1. In peace with God, in the free and full justification of the persons of believers from all their sins by the blood of Christ, Rom. v, 1, “Being justified by faith we have peace with God," Ephes. i, 4. "In whom we have redemption through his blood, the forgiveness of our sins.” This is fully expressed, Acts xiii, 32, 33 38, 39, “We declare unto you glad tidings, how that the promise that was made unto the fathers: God hath fulfilled the same unto us their children, in that he hath raised up Jesus again. Be it known unto you therefore, men and brethren, that through this man is preached unto you the forgiveness of sins; and by him all that believe are justified from all things, from which ye could not be justified by the law of Moses.” Nor is it of force to except, that this was enjoyed also under the Old Testament; for although it were so in the substance of it, yet it was not so as a complete rest. Justification, and peace with God thereon, are properly and directly ours; they were theirs by a participation in our privileges; God, having ‘ordained some better things for us, that they without us should not be made perfect,' Heb. xi, ult.
2. In our freedom from bondage, a servile frame of spirit in the worship of God. Under the Old Testament they had the spirits of servants, though they were sons; For the heir as long as he is (vxTing) an infant, unableto guide himself, differeth nothing from a servant, but is under tutors and governors, until the time appointed of the Father.' And this kept them from that full and complete rest, which now is to be entered into, and which cannot be but where there is liberty.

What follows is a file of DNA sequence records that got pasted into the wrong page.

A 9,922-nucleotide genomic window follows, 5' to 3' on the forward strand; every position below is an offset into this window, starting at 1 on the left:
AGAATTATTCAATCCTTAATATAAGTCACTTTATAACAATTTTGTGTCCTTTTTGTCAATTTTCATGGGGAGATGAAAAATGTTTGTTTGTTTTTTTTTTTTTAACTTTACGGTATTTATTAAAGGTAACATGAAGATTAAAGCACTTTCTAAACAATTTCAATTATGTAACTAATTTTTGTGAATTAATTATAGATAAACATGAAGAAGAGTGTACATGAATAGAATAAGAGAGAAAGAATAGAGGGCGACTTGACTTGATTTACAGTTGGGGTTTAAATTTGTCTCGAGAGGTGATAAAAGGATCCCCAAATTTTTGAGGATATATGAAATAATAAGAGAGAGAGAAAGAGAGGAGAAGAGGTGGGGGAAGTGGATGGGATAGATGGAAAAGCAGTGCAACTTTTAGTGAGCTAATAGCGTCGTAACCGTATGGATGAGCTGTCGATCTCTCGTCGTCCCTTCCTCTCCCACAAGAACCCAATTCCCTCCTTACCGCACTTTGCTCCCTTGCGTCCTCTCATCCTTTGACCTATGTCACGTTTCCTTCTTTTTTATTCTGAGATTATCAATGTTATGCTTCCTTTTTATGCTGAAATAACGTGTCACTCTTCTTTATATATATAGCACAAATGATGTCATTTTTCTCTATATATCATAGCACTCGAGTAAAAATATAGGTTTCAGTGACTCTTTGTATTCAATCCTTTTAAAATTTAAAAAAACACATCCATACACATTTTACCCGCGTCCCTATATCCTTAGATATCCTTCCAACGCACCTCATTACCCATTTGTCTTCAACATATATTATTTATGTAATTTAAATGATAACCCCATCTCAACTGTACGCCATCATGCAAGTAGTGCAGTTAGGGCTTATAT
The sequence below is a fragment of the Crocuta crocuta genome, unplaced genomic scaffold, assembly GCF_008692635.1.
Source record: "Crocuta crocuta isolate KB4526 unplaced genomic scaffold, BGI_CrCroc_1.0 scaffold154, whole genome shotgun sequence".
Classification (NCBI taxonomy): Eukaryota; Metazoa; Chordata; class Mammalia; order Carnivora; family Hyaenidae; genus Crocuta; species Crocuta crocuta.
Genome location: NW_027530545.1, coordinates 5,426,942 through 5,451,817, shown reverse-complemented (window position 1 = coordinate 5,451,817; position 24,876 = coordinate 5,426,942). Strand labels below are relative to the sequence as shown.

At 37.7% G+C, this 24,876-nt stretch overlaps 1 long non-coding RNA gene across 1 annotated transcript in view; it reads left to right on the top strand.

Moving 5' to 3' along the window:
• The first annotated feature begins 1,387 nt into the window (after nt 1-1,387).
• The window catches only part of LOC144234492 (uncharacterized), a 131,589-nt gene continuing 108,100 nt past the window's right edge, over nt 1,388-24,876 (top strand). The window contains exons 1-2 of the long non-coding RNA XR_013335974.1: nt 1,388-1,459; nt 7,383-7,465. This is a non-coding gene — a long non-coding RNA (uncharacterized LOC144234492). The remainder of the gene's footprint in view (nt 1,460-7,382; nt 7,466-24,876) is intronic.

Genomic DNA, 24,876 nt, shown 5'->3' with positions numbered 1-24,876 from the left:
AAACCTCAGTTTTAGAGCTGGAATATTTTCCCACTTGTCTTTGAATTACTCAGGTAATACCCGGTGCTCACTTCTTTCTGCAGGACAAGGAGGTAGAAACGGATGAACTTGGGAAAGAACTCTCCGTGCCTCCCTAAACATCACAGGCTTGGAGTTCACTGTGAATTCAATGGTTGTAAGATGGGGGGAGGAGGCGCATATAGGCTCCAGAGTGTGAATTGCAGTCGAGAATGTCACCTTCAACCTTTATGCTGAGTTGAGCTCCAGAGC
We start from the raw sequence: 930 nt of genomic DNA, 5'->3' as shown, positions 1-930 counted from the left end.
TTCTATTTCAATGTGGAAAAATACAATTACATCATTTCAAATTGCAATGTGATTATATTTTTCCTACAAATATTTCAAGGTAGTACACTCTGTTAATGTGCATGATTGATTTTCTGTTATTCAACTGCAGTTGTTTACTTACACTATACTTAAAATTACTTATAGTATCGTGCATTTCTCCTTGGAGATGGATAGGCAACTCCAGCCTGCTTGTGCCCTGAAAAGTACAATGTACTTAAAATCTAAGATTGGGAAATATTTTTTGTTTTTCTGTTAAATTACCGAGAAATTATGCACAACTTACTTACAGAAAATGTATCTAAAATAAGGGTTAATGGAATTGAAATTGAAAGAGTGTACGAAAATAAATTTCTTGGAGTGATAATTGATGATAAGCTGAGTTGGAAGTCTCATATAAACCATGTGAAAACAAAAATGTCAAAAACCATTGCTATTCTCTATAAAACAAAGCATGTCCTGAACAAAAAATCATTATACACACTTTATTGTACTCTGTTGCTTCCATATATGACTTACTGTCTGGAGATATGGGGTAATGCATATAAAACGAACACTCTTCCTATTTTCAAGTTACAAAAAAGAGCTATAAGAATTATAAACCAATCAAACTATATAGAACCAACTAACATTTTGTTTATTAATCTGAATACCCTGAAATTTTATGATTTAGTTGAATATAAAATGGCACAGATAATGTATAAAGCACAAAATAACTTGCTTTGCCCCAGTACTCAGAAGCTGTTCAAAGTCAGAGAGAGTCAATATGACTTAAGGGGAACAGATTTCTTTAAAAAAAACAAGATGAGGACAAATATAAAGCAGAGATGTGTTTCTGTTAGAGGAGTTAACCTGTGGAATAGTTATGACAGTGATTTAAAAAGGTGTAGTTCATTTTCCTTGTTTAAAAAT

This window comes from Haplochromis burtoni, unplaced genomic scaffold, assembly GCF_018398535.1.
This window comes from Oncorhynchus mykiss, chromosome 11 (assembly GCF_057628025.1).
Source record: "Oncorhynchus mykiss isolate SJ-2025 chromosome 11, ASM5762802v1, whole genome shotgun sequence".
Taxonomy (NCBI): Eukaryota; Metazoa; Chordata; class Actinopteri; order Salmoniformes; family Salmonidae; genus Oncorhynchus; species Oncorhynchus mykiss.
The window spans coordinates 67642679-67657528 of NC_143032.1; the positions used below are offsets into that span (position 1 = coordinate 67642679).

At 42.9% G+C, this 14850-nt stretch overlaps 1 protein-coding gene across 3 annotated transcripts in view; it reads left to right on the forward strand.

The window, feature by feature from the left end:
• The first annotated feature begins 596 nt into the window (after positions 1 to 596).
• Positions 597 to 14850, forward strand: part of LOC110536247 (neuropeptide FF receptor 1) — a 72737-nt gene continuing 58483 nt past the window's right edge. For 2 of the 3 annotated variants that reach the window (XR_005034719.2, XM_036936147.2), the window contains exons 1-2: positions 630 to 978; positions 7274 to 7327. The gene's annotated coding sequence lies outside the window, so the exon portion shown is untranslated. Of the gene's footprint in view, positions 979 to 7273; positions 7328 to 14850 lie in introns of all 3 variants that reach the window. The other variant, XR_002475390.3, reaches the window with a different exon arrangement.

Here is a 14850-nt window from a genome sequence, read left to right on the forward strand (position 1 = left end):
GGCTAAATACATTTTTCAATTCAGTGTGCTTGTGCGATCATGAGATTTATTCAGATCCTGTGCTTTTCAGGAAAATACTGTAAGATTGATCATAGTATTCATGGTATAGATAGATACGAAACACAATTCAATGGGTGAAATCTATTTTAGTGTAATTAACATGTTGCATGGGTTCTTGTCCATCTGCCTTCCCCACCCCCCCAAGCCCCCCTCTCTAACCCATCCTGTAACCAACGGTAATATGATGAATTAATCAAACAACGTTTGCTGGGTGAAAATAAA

3. Evangelical rest consists in a delivery from the yoke and bondage of Mosaical institutions. For as the people of old had a spirit of bondage, so they had upon them (Surov) a yoke. And this rest in the consciences of men, from an obligation to a multitude of anxious scrupulous observances, under most severe revenging penalties, is no small part of that rest, which our Savior proposes as an encouragement to sinners for coming to him, Matt. ii, 28-30.
4. This rest consists in that gospel worship to which we are called. This is a blessed rest on account, for instance, of that liberty of spirit which believers have in obeying it; of the assistance which the worshippers have for the performance of the worship in an acceptable manner; and, finally, the worship itself, and the obedience it requires, are not grievous; but easy, gentle, rational, suited to the principles of the new nature of the worshippers.
5. This also is God's rest; for God resteth, ultimately and absolutely, as to all the ends of his glory, in Christ, as exhibited in the gospel; and through him he rests in his love towards believers also; and this is that worship which he ultimately and unchangeably requires in this world, nor is it liable to any alteration or change to the consummation of all things. This, therefore, is God's rest and ours.